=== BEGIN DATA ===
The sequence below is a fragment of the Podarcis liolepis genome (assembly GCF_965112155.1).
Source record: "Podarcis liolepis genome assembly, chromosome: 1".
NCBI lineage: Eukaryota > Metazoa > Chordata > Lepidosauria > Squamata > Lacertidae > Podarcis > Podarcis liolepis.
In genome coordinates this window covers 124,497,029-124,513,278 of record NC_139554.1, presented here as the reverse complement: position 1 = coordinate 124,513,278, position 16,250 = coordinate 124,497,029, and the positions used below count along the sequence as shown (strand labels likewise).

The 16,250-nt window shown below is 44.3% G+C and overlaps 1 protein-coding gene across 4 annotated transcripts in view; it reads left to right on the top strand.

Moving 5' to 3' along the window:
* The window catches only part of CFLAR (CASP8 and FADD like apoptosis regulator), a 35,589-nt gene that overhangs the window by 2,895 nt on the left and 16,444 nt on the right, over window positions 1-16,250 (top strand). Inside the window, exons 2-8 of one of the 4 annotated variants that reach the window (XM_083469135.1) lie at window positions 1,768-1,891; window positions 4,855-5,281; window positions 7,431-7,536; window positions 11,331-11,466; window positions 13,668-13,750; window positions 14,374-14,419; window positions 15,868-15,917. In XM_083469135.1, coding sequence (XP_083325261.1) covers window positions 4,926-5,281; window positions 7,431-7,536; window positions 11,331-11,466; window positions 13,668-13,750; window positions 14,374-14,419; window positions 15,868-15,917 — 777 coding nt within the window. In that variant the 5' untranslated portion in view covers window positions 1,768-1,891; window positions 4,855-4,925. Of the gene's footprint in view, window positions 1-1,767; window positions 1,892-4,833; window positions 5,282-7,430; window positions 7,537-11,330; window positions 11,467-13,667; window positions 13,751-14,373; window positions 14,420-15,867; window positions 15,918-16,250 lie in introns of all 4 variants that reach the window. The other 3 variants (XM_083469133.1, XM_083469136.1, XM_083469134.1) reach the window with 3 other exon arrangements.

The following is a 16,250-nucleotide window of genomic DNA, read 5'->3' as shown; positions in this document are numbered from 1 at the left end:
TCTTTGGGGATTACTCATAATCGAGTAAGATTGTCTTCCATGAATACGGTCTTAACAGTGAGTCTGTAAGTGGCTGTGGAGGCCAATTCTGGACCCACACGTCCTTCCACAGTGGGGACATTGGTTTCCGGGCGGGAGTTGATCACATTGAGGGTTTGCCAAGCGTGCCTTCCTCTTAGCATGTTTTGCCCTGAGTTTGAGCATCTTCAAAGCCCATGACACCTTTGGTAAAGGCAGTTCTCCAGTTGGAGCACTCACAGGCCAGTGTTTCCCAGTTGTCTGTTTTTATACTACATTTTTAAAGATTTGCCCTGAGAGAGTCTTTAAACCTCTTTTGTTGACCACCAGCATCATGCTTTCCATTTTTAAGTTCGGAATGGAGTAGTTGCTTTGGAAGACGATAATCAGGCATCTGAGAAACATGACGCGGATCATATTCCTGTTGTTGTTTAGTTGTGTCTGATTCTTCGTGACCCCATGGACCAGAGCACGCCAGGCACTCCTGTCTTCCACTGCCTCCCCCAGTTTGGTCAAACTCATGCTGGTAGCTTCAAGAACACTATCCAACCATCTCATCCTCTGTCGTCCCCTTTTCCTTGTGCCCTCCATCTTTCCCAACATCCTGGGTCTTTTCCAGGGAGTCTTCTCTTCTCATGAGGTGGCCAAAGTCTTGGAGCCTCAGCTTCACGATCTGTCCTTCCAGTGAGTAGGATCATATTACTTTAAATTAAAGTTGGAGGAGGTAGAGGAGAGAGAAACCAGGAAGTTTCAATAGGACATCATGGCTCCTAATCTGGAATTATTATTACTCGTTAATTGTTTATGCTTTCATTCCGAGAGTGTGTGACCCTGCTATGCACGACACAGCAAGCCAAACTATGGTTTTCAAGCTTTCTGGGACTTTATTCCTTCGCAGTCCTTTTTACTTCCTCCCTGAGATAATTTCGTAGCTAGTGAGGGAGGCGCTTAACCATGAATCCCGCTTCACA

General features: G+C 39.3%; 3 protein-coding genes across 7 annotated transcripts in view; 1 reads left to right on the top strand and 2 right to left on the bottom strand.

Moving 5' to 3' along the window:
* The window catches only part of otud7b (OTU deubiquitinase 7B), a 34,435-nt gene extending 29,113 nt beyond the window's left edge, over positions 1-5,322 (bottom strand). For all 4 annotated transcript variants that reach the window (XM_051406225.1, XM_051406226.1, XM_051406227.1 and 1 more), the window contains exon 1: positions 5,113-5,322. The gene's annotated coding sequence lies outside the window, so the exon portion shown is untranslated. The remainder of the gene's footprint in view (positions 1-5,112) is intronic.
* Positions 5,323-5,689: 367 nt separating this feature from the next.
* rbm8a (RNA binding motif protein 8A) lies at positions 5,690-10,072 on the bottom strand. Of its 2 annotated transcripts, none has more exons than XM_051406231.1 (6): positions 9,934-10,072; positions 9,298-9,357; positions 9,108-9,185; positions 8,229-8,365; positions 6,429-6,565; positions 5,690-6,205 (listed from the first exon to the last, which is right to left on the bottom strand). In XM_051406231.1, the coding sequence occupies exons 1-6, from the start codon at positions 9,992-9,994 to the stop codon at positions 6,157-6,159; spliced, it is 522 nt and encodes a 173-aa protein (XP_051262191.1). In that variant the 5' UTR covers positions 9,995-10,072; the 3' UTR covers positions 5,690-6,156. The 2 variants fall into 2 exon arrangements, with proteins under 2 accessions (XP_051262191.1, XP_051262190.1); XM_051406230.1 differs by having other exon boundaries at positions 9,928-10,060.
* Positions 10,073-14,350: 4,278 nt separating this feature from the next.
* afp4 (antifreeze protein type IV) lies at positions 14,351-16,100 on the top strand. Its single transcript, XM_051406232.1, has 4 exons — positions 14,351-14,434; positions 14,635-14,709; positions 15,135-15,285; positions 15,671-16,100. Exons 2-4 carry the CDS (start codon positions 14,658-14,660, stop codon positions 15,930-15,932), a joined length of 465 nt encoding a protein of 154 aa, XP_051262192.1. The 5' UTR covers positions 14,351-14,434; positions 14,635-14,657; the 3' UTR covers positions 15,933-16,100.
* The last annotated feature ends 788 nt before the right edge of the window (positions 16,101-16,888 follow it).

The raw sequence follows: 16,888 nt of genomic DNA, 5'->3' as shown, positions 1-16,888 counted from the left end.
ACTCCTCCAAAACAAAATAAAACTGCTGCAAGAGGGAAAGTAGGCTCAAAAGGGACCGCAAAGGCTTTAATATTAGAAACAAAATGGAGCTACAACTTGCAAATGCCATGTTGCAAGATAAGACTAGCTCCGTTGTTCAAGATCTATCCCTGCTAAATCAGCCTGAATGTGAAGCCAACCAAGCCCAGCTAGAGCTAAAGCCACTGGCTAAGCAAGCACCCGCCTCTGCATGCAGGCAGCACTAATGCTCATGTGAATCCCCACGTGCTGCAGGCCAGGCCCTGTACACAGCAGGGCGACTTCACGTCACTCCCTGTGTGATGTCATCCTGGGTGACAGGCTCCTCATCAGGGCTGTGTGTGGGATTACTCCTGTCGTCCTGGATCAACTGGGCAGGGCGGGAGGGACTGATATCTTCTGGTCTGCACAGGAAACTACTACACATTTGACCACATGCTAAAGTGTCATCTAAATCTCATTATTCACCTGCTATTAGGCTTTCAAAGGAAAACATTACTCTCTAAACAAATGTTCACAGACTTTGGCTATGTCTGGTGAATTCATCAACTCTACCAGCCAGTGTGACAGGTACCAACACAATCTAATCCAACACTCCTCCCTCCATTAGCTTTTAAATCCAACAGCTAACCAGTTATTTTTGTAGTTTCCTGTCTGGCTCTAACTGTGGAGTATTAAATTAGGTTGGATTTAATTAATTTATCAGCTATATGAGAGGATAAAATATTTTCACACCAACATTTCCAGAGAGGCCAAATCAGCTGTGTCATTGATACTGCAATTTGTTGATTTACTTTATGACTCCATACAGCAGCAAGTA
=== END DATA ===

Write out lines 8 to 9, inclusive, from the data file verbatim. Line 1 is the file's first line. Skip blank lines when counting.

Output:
The following is a 16,250-nucleotide window of genomic DNA, read 5'->3' as shown; positions in this document are numbered from 1 at the left end:
TCTTTGGGGATTACTCATAATCGAGTAAGATTGTCTTCCATGAATACGGTCTTAACAGTGAGTCTGTAAGTGGCTGTGGAGGCCAATTCTGGACCCACACGTCCTTCCACAGTGGGGACATTGGTTTCCGGGCGGGAGTTGATCACATTGAGGGTTTGCCAAGCGTGCCTTCCTCTTAGCATGTTTTGCCCTGAGTTTGAGCATCTTCAAAGCCCATGACACCTTTGGTAAAGGCAGTTCTCCAGTTGGAGCACTCACAGGCCAGTGTTTCCCAGTTGTCTGTTTTTATACTACATTTTTAAAGATTTGCCCTGAGAGAGTCTTTAAACCTCTTTTGTTGACCACCAGCATCATGCTTTCCATTTTTAAGTTCGGAATGGAGTAGTTGCTTTGGAAGACGATAATCAGGCATCTGAGAAACATGACGCGGATCATATTCCTGTTGTTGTTTAGTTGTGTCTGATTCTTCGTGACCCCATGGACCAGAGCACGCCAGGCACTCCTGTCTTCCACTGCCTCCCCCAGTTTGGTCAAACTCATGCTGGTAGCTTCAAGAACACTATCCAACCATCTCATCCTCTGTCGTCCCCTTTTCCTTGTGCCCTCCATCTTTCCCAACATCCTGGGTCTTTTCCAGGGAGTCTTCTCTTCTCATGAGGTGGCCAAAGTCTTGGAGCCTCAGCTTCACGATCTGTCCTTCCAGTGAGTAGGATCATATTACTTTAAATTAAAGTTGGAGGAGGTAGAGGAGAGAGAAACCAGGAAGTTTCAATAGGACATCATGGCTCCTAATCTGGAATTATTATTACTCGTTAATTGTTTATGCTTTCATTCCGAGAGTGTGTGACCCTGCTATGCACGACACAGCAAGCCAAACTATGGTTTTCAAGCTTTCTGGGACTTTATTCCTTCGCAGTCCTTTTTACTTCCTCCCTGAGATAATTTCGTAGCTAGTGAGGGAGGCGCTTAACCATGAATCCCGCTTCACA